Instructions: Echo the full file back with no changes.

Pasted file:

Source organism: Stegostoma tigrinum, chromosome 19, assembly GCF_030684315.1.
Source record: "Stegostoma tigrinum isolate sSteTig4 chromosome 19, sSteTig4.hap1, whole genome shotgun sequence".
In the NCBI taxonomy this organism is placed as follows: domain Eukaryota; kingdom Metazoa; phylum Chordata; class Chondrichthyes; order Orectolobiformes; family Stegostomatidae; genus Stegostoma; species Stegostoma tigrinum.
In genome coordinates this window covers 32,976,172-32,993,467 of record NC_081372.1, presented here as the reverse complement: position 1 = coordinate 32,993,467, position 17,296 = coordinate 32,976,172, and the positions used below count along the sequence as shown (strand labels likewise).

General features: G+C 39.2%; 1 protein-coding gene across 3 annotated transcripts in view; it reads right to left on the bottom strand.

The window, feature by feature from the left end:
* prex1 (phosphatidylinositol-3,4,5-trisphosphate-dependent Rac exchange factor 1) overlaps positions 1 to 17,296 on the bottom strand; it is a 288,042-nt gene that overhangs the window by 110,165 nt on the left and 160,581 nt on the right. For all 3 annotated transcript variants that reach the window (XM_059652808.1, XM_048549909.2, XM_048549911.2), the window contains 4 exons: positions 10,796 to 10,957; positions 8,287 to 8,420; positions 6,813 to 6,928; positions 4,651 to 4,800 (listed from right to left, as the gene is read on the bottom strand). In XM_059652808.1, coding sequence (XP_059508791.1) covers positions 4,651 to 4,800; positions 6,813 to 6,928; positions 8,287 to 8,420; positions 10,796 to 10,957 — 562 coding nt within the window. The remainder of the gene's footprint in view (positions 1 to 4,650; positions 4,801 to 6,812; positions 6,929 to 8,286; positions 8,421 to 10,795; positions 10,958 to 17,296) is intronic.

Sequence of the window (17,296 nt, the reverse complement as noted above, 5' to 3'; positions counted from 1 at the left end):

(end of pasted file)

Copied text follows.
Source organism: Stegostoma tigrinum, chromosome 19, assembly GCF_030684315.1.
Source record: "Stegostoma tigrinum isolate sSteTig4 chromosome 19, sSteTig4.hap1, whole genome shotgun sequence".
In the NCBI taxonomy this organism is placed as follows: domain Eukaryota; kingdom Metazoa; phylum Chordata; class Chondrichthyes; order Orectolobiformes; family Stegostomatidae; genus Stegostoma; species Stegostoma tigrinum.
In genome coordinates this window covers 32,976,172-32,993,467 of record NC_081372.1, presented here as the reverse complement: position 1 = coordinate 32,993,467, position 17,296 = coordinate 32,976,172, and the positions used below count along the sequence as shown (strand labels likewise).

General features: G+C 39.2%; 1 protein-coding gene across 3 annotated transcripts in view; it reads right to left on the bottom strand.

The window, feature by feature from the left end:
* prex1 (phosphatidylinositol-3,4,5-trisphosphate-dependent Rac exchange factor 1) overlaps positions 1 to 17,296 on the bottom strand; it is a 288,042-nt gene that overhangs the window by 110,165 nt on the left and 160,581 nt on the right. For all 3 annotated transcript variants that reach the window (XM_059652808.1, XM_048549909.2, XM_048549911.2), the window contains 4 exons: positions 10,796 to 10,957; positions 8,287 to 8,420; positions 6,813 to 6,928; positions 4,651 to 4,800 (listed from right to left, as the gene is read on the bottom strand). In XM_059652808.1, coding sequence (XP_059508791.1) covers positions 4,651 to 4,800; positions 6,813 to 6,928; positions 8,287 to 8,420; positions 10,796 to 10,957 — 562 coding nt within the window. The remainder of the gene's footprint in view (positions 1 to 4,650; positions 4,801 to 6,812; positions 6,929 to 8,286; positions 8,421 to 10,795; positions 10,958 to 17,296) is intronic.

Sequence of the window (17,296 nt, the reverse complement as noted above, 5' to 3'; positions counted from 1 at the left end):